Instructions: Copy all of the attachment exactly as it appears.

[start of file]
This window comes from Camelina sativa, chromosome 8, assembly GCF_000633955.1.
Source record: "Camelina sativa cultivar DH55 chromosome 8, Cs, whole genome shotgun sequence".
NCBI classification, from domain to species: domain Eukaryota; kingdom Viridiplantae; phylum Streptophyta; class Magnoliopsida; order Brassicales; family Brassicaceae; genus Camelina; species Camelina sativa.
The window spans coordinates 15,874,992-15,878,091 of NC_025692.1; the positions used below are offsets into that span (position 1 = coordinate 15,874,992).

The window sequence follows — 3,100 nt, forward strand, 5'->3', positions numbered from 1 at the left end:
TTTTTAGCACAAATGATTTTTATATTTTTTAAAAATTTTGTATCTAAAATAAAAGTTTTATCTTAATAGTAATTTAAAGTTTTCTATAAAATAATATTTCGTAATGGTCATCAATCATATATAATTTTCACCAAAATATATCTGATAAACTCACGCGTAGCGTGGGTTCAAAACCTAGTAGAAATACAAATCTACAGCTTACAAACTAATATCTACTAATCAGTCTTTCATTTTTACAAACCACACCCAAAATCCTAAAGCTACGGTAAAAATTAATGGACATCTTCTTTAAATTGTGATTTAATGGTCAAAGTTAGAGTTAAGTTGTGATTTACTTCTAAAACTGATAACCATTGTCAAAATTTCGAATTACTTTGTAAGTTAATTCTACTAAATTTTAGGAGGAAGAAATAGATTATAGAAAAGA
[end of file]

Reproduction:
This window comes from Camelina sativa, chromosome 8, assembly GCF_000633955.1.
Source record: "Camelina sativa cultivar DH55 chromosome 8, Cs, whole genome shotgun sequence".
NCBI classification, from domain to species: domain Eukaryota; kingdom Viridiplantae; phylum Streptophyta; class Magnoliopsida; order Brassicales; family Brassicaceae; genus Camelina; species Camelina sativa.
The window spans coordinates 15,874,992-15,878,091 of NC_025692.1; the positions used below are offsets into that span (position 1 = coordinate 15,874,992).

The window sequence follows — 3,100 nt, forward strand, 5'->3', positions numbered from 1 at the left end:
TTTTTAGCACAAATGATTTTTATATTTTTTAAAAATTTTGTATCTAAAATAAAAGTTTTATCTTAATAGTAATTTAAAGTTTTCTATAAAATAATATTTCGTAATGGTCATCAATCATATATAATTTTCACCAAAATATATCTGATAAACTCACGCGTAGCGTGGGTTCAAAACCTAGTAGAAATACAAATCTACAGCTTACAAACTAATATCTACTAATCAGTCTTTCATTTTTACAAACCACACCCAAAATCCTAAAGCTACGGTAAAAATTAATGGACATCTTCTTTAAATTGTGATTTAATGGTCAAAGTTAGAGTTAAGTTGTGATTTACTTCTAAAACTGATAACCATTGTCAAAATTTCGAATTACTTTGTAAGTTAATTCTACTAAATTTTAGGAGGAAGAAATAGATTATAGAAAAGA